Just the $0.02 of an egg (which, when you factor in inflation, may not be worth that much). I look forward to the other comments on this thread.

Re: Development at the speed of thought.
by dws (Chancellor) on Jun 07, 2002 at 19:43 UTC
    Did you have similar moments in your career as a Perl hacker? It would be interesting for us to know “just how did you cope?”. Is it reasonable to turn away such requests or pursue them with vigor?

    If you're competent you can expect a lot of "special" requests throughout your career. Pulling one off can be great for visibility, but the results can be a mixed bag for a couple of reasons:

    • If the company starts to see you as the person to go to in emergencies of a certain type, they may be reluctant to let you out of the box you're in.
    • If the company has a "sticky fingers" theory of code ownership, having your fingerprints on a bunch of solutions means you're stuck supporting them.
    • An occassional firefight is fun, but a string of them can be a real pain if you're trying to get other stuff done. And you boss can get really unhappy when his/her objectives take a hit because you're servicing other special requests.

    Having survived many "special" requests, here's the approach I've settled on:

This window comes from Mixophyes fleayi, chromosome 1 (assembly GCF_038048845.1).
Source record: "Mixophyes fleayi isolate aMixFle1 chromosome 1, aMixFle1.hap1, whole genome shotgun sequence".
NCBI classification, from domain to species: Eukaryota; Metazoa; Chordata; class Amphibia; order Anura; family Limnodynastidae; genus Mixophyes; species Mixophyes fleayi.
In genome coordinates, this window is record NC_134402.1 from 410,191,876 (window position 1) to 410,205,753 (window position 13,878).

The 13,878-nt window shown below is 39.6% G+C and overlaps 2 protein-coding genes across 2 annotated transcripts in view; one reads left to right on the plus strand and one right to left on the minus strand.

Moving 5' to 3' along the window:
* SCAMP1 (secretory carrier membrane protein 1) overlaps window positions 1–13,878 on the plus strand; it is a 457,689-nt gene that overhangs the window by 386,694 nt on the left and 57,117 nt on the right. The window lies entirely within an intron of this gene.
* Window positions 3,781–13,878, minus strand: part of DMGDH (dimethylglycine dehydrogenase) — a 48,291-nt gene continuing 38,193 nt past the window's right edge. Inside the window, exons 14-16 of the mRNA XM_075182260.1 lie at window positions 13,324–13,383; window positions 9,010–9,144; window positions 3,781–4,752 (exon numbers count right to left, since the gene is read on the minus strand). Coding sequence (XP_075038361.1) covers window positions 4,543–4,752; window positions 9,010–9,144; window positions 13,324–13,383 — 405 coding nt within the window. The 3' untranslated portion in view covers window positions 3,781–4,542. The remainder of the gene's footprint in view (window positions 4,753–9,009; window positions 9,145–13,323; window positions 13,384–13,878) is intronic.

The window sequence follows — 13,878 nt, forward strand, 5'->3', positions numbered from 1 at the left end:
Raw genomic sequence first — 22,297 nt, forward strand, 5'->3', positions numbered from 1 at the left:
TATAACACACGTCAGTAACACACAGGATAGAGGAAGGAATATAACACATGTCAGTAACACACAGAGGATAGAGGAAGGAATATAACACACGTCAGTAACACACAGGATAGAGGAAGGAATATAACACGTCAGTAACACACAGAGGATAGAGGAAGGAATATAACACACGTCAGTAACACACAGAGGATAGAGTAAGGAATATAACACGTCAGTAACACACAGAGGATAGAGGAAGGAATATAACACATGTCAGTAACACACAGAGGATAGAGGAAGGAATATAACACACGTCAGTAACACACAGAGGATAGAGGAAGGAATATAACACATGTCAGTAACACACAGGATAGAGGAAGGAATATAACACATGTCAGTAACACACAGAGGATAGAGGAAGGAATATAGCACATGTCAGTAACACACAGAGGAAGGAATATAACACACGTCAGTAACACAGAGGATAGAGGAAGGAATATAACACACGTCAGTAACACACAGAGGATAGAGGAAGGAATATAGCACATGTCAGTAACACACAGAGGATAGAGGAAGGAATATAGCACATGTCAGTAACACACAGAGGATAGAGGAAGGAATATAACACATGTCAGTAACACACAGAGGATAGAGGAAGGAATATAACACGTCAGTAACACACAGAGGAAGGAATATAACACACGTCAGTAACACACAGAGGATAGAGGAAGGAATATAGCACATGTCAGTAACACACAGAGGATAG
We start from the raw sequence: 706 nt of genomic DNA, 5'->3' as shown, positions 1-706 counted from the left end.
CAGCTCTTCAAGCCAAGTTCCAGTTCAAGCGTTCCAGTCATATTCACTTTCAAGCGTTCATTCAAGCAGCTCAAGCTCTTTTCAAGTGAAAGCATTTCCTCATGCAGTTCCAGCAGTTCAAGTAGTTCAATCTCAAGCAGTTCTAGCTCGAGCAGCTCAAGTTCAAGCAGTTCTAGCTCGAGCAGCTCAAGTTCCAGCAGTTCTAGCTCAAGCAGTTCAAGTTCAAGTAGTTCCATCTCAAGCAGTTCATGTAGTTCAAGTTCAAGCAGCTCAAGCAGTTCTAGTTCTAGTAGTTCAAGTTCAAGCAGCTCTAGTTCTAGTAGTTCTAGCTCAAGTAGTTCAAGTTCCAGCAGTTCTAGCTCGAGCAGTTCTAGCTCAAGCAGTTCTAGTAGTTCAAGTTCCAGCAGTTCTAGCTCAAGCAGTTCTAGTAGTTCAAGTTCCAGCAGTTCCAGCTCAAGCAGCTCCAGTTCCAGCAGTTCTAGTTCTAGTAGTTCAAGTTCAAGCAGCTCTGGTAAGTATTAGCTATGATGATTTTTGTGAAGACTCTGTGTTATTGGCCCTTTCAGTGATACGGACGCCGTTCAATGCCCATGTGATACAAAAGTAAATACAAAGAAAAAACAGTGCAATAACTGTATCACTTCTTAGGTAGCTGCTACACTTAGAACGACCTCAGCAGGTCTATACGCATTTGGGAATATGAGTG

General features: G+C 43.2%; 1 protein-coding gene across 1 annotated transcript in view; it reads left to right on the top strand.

Keep Your Boss in the Loop. If you go off your boss's radar, you risk making him/her look bad. It can be really embarrasing to be a manager in a meeting with other managers and your boss, and have it come out that one of your folks is working on something you don't know about. It can make you look like an incompetent. So keep your boss in the loop. A boss who is in the loop may shut down the request, perhaps for reasons you don't have visibility on. That's life.

    Let People Know the Tradeoffs. Once you have an idea of the effort to satisfy the special request, let your boss know. I've found that it especially helps to phrase it in terms of "X, Y, and Z" will be delayed for N days while I do this," since it reminds a (possibly busy and distracted) boss that your time isn't free. And let people who're depending on you for X, Y, and Z know. This gives them the opportunity to escalate, rather than blindsiding them. You may be upstream of stuff that's more important than you realize.

    Leave a Solution that Doesn't Depend on You. To avoid perpetual maintenance resposibility, work the system to have people designated to take over your solution. Train them if necessary, and make sure you're leaving them with documentation that is adequate for them. Sometimes, sadly, this means not doing something in Perl when nobody else knows Perl. :(

    Credit Where Credit is Due. When you do pull a rabbit out of your hat, take care to visibly thank the people who help (e.g., email to their manager(s), cc'ing them.) This keeps you from looking like a prima donna, helps encourage helpfulness, and gives visibility to others who deserve it. And what goes around comes around. I've gotten great support later from people who I've taken extra steps to acknowledge.